RJO FuturesCast

Daily Futures Market News, Commentary, & Insight

This week’s comment on the now prompt July sugar contract finds our market dealing with selling pressure yet again. The inability to close or even trade much above the 18-day moving average is a hallmark of a down trending market. Today’s Hightower group letter mentioned that a large bank known for following commodities believes that the downtrend in sugar could be coming to an end, and higher prices could be on the horizon. The fund trader position has been whittled down to a mere 15k contracts and open interest has been contracting as well. Tea leaves that could be signaling the time is close for a technical rally if not a sea change in the fundamental picture. Since February, the downtrend has punished those who have dabbled on the long side early. Huge volume on the down move on April 26 could signal a near term low. Recent lows in July, 15.35 and Monday’s high, 16.49 have the July Sugar futures contract neatly hemmed in.  Technically, it is hard to see how much lower this market can go without going higher first. The 15k contracts that remain are likely of the Jim Rogers, Investment Biker category. These folks hold commodity futures from the long side as long term investments or hedges against inflation. They likely won’t be chased out by something as unimportant as lower prices. China has been buying sugar hand over fist as the price has dropped but at the same time they are ramping up export of corn based sweetener to the rest of Asia. This could be the quietly dominant fundamental conspiring with plentiful supplies to keep prices depressed. Don’t rule out a short covering rally. The 50-day moving average comes in at 17.45. But in order for a short covering rally to take hold the July contract has some work to do. It will be hard to make a case for funds to cover shorts until July sugar can at least post a few closes over 16.32.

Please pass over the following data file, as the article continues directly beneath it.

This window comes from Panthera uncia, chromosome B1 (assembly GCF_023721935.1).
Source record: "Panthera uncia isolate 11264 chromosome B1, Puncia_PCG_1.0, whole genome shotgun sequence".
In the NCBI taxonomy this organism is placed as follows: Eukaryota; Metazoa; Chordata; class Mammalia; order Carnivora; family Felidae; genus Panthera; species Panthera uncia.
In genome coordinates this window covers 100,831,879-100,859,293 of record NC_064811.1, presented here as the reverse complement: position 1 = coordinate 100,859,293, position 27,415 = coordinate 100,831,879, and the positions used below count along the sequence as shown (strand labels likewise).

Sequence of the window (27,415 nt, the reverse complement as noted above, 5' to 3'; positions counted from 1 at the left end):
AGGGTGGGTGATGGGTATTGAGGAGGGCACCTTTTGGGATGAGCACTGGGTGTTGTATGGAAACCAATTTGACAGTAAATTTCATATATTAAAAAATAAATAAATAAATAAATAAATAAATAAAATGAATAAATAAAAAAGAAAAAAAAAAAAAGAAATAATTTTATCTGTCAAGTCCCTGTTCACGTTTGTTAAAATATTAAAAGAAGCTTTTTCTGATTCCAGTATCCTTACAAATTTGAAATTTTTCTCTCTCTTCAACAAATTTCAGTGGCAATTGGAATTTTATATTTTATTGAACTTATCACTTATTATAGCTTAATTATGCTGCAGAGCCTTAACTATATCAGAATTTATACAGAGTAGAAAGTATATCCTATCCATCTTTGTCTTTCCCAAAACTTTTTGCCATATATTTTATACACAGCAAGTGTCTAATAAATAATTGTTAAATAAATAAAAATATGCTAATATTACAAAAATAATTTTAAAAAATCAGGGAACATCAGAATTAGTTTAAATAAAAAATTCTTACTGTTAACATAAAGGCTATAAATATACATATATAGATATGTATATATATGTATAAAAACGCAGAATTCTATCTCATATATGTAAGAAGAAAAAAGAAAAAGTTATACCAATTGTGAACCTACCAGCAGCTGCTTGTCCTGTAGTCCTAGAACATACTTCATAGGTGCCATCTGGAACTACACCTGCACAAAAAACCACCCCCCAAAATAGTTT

Jul ’17 Sugar Daily Chart

Jul '17 Sugar Daily Chart

Joe Nikruto

Joe Nikruto attended Indiana State University and DePaul University in Chicago with a major concentration in economics. "It was during college that I got a job as a runner at the Chicago Board of Trade. I was immediately hooked," he says.He adds that he also enjoys futures trading because anyone can do it. "Your success depends on how you handle the risk and how much work you are willing to put in. You don't need a big-time Wall Street connection, or a degree from an Ivy League school to get started. Your success largely depends on you and what you put into it." In 1992, he started as a runner and back office clerk for a very large futures commission merchant (FCM). He moved up to pit clerk, then research associate working on the trading floors directly for a grain and livestock concern based in Memphis. He spent time on various trading desks for a large retail FCM and then became Series 3 registered in 1997. He also helped develop an online trading platform and consulted on development and trading of mechanical trading systems. He has always worked to assist his clients with all types of trading-from option strategies and hedging to complicated mechanical trading systems. His advisory background includes Floyd Upperman, McMaster, Walter Bressert, Ken Roberts, Tech Guru, Hightower, Helms and Barry Rosen. As for his involvement with RJO, Nikruto says, "R.J. O'Brien has been in operation for more than 100 years. That is a century of supporting customers. You have to be doing something right for folks who use futures to choose to do business with you for that long."